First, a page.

While Times Square in New York City is often called the Crossroads of the World, The New York Times described the spot near where Broadway and 44th Street meet as the “Crossroads of the Crossroads” in a 2004 piece celebrating Times Square at 100.
At the turn of the century, Oscar Hammerstein, grandfather of the famous Broadway lyricist, had a dream. He built New York's first multi-purpose entertainment venue north of 42nd Street in what was then called Long Acre Square. Today, the flagship store of national toy retailer Toys “R” Us dominates what was once known as the Criterion Building but has since become known as the Bow-Tie building, named after the oddly-shaped intersection.
It may be a toy store today, but over the years, a string of theaters, clothing stores and nightclubs would dominate one of the most prominent sites in Times Square. Throughout the 20th century, the building played host to famous, and sometimes not-so-famous, shows and entertainers. The building at one time housed the storied Ziegfield Follies at the rooftop Jardin de Paris, the Bond clothing store and later the shortlived nightclub called Bond's International Casino, the venue for a storied eight-night New York City stand by iconic British punk band the Clash in 1981.
While family-friendly glitz and national chains like Disney have displaced the notorious peep shows and adult movie theaters that 42nd Street was once known for, the area around 44th Street and Broadway was never known for its sleaze. Throughout the century it attracted more and more attention thanks to the larger-than-life, and occasionally garish, signs that often captivated the city, including a giant neon fish pushing Wrigley's gum in the 30s and a pair of scandalous, nearly naked male and female mannequins hawking clothing in the 40s. These were later replaced by successive giant bottles of Pepsi and Gordon's Gin at the top of the then-Criterion.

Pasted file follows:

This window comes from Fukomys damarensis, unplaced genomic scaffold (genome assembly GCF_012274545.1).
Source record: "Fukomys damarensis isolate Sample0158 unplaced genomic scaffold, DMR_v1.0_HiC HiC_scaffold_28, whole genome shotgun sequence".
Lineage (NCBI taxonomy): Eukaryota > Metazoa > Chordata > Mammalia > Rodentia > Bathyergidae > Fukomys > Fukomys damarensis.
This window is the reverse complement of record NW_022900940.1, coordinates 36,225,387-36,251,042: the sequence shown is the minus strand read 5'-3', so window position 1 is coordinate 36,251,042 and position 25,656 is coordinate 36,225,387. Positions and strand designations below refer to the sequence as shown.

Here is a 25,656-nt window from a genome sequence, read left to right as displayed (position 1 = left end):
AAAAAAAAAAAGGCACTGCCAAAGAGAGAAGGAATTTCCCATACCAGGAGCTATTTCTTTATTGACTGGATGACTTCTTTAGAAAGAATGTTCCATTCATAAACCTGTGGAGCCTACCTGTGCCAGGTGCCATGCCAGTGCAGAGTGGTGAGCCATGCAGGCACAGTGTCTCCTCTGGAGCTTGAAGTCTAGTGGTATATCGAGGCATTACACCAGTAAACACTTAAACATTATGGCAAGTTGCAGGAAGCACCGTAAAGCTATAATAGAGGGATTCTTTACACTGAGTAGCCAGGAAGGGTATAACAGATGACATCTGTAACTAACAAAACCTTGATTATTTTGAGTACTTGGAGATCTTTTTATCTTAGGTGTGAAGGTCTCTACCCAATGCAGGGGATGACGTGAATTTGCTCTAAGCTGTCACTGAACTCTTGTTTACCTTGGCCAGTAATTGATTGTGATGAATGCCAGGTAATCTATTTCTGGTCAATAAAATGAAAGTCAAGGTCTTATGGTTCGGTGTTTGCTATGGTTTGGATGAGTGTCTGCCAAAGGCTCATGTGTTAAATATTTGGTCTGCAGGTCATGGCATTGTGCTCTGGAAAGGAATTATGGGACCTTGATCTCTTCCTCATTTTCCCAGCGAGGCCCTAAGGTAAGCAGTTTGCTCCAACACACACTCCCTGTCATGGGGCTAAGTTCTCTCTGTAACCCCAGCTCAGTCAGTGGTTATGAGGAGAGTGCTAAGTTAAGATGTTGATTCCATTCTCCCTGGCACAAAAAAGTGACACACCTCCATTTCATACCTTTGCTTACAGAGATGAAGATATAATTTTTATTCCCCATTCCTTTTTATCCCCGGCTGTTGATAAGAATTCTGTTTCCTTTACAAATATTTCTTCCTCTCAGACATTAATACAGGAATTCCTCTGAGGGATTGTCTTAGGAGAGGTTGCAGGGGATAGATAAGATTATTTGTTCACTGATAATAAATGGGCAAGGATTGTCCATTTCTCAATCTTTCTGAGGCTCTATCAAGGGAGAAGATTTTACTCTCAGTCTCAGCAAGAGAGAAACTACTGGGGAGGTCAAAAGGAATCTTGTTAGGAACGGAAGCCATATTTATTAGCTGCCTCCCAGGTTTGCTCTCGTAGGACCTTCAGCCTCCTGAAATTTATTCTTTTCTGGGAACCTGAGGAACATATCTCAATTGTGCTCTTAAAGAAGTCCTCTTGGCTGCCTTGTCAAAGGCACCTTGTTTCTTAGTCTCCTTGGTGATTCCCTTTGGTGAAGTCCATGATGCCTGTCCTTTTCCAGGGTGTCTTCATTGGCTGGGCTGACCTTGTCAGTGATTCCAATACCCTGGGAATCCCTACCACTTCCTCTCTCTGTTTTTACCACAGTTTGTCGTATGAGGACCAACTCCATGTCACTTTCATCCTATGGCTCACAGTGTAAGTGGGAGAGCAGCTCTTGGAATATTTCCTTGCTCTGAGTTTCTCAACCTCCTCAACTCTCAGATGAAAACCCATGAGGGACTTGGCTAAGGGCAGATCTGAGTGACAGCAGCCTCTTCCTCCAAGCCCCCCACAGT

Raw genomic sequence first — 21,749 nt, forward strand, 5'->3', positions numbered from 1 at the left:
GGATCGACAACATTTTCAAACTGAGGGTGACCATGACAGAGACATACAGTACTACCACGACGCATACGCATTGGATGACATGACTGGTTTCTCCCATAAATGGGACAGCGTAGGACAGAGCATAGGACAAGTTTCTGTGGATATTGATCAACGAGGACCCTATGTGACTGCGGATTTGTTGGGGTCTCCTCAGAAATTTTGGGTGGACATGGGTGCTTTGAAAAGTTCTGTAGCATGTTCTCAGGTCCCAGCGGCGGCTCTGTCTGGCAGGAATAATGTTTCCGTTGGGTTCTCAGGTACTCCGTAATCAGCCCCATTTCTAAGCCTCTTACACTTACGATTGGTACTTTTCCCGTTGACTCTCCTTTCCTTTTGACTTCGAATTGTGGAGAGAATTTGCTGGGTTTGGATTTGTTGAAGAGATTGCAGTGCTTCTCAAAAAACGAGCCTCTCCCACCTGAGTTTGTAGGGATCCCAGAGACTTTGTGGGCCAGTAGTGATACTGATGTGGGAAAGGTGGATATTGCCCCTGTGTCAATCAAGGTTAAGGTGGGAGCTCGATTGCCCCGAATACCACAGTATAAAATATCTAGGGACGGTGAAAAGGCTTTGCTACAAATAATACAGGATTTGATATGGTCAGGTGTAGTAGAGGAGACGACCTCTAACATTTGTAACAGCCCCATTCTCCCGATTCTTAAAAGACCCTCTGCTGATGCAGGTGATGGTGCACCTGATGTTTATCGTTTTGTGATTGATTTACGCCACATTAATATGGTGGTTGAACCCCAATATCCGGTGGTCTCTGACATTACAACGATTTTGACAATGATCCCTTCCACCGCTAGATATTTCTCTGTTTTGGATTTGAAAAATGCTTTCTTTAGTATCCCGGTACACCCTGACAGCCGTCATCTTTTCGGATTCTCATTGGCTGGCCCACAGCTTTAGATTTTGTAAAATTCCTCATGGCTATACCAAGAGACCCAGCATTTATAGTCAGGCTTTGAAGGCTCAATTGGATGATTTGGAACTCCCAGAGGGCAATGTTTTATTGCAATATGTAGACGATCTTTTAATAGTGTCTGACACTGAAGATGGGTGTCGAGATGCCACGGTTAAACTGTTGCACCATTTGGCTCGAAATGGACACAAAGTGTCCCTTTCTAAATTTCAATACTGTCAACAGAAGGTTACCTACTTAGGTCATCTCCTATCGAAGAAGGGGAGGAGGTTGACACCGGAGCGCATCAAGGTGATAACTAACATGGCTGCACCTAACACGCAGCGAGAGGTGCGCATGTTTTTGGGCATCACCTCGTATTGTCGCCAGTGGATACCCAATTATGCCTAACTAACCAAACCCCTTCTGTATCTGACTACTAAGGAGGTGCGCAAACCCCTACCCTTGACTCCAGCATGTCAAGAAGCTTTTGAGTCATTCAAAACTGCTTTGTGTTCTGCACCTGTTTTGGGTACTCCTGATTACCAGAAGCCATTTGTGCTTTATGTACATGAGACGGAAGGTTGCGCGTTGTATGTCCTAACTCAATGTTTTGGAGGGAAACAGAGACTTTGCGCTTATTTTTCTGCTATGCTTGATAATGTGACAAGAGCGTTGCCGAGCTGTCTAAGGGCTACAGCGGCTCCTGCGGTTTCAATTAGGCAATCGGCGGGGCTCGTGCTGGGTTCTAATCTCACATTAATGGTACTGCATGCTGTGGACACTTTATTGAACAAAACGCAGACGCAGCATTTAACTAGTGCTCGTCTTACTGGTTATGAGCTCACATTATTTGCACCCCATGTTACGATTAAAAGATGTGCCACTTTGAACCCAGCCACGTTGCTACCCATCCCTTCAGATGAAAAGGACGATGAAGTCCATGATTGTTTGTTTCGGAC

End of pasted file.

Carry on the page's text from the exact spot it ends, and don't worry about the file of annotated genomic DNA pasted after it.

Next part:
“Civilizations had risen and fallen, and risen and fallen again, on this one rich archaeological site,” author James Traub wrote in his book The Devil's Playground: A Century of Pleasure and Profit in Times Square.
In the 1990s, the property survived a brush with high-rise development after German media giant Bertelsmann expressed a desire to build a new headquarters there for its Random House publishing division. The deal fell through and, despite rumors of a National Rifle Association-driven theme restaurant, national toy retailer Toys “R” Us opened its flagship store there in 2001, complete with enormous neon signs, a 60-foot high indoor Ferris wheel and a 4,000 square foot dream house for Times Square Barbie.
When buyout giant KKR, Bain Capital and Vornado Realty Trust teamed up to buy Toys “R” Us last year, the buzz was that they would sell off some stores in prime retail locations. And, although the world's largest toy store has become a tourist destination in its own right, locations don't get much better than Times Square.